Wednesday, April 20, 2011
'Hanna' is among its genre's best
Cold, brutal, wickedly intelligent and a whole lot of fun, Hanna takes the rogue-CIA-asset subgenre and revitalizes it with creativity at every turn.
Hanna, played by 17-year-old Saoirse Ronan, appears to have spent almost her entire life in the forest under the tutelage of her father Erik. Knowing his daughter would need to defend herself against Marissa, a ruthless CIA agent played by Cate Blanchett, Erik taught her how to fight with various weapons and her hands. When she uses her hand-to-hand combat skills, she unleashes a torrent of hurt which would intimidate Daniel Craig’s James Bond. Ronan, whose breakthrough Oscar-nominated role in Wright’s 2007 film Atonement, is perfect in the role. She has a pixie-nymph look to her face and with her pale skin and bright, blue eyes, she looks as if she actually could be a child raised in the wilderness. Just as the character Hanna, raised and trained by her ex-CIA father, possesses an arsenal of finely tuned and expertly executed skills, the film Hanna is a showcase of tremendous filmmaking talent.
Director Joe Wright and editor Paul Tothill brilliantly blend their techniques to create nail-biting sequences out of what could easily have been rote, yawn-inducing chases. In a rousing sequence Hanna escapes from a top-secret government facility and runs through a large, round tunnel. The camera focuses on her face as she runs, circling within the tunnel, adding urgency to her getaway and providing visual flair for the audience. As it does for other action scenes in the film, the music by The Chemical Brothers adds further excitement.
Here is a portion of this sequence:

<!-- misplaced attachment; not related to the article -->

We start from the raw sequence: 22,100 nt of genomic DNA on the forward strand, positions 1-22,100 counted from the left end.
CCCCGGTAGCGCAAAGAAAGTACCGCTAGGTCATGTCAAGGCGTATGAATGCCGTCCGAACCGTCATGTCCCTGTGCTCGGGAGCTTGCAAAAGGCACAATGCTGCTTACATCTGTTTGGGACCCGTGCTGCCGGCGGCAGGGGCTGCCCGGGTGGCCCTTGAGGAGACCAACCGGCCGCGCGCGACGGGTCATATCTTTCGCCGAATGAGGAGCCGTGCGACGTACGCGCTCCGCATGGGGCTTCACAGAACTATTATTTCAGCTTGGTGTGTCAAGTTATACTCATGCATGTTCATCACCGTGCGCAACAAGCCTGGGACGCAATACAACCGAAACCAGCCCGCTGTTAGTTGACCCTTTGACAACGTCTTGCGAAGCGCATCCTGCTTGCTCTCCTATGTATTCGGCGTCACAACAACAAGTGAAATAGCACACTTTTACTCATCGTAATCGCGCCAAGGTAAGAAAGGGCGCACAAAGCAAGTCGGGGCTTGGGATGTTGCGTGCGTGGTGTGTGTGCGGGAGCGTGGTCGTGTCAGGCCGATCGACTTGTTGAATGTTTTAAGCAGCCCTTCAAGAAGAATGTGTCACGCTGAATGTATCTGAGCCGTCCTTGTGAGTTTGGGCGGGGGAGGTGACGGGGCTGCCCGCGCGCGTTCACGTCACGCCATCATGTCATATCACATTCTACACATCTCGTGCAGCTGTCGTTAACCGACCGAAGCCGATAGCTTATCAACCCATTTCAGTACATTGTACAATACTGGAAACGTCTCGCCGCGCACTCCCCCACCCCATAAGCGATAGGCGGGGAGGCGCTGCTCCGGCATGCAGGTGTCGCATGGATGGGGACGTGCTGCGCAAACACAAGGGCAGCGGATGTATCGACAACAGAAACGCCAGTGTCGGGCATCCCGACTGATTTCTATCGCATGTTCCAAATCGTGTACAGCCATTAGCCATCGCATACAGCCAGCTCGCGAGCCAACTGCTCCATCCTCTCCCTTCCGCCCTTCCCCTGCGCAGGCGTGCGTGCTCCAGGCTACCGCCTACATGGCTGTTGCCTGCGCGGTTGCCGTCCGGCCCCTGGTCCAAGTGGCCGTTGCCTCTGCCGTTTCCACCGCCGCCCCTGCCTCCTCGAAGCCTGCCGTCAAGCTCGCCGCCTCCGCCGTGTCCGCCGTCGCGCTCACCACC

One of the wisest decisions of the filmmakers made is to let the audience discover the locations as the characters travel. When Hanna escapes from the facility, rather than have her emerge into a bustling city with the Washington Monument, smacking viewers in the face with the realization she’s in Washington, D.C., she emerges in an area with no obvious landmarks. It isn’t for some time afterward until her location is divulged. By doing this, the viewer is given a similar sense of confusion as Hanna, who is finding herself in strange places. The viewers fortunately don’t have Blanchett’s icy CIA agent on their heels.
As Hanna evades capture she uses her combat techniques and when she kills it’s with the speed and ruthlessness of an animal in a flight or flight situation. She doesn't kill for the sake of it and avoids harming some people she easily could dispatch, but when necessary there is no hesitation or remorse. Adapt or die is the mantra her father instilled in her and she is obviously a very good student.
I have so much praise and gratitude for this movie and the talented cast and crew who made it possible. As most of us cinephiles know, the past two years were among the most egregious on record. The dearth of imagination, risk-taking and excitement in movies has been sapping the most ardent movie buffs of their enthusiasm for the medium. Even someone like me has stopped looking at the movie section in Friday's paper because it's almost a guarantee nothing interesting will be playing. Hanna is one of the best movies I've seen in a long time and it reminds me of why I love movies.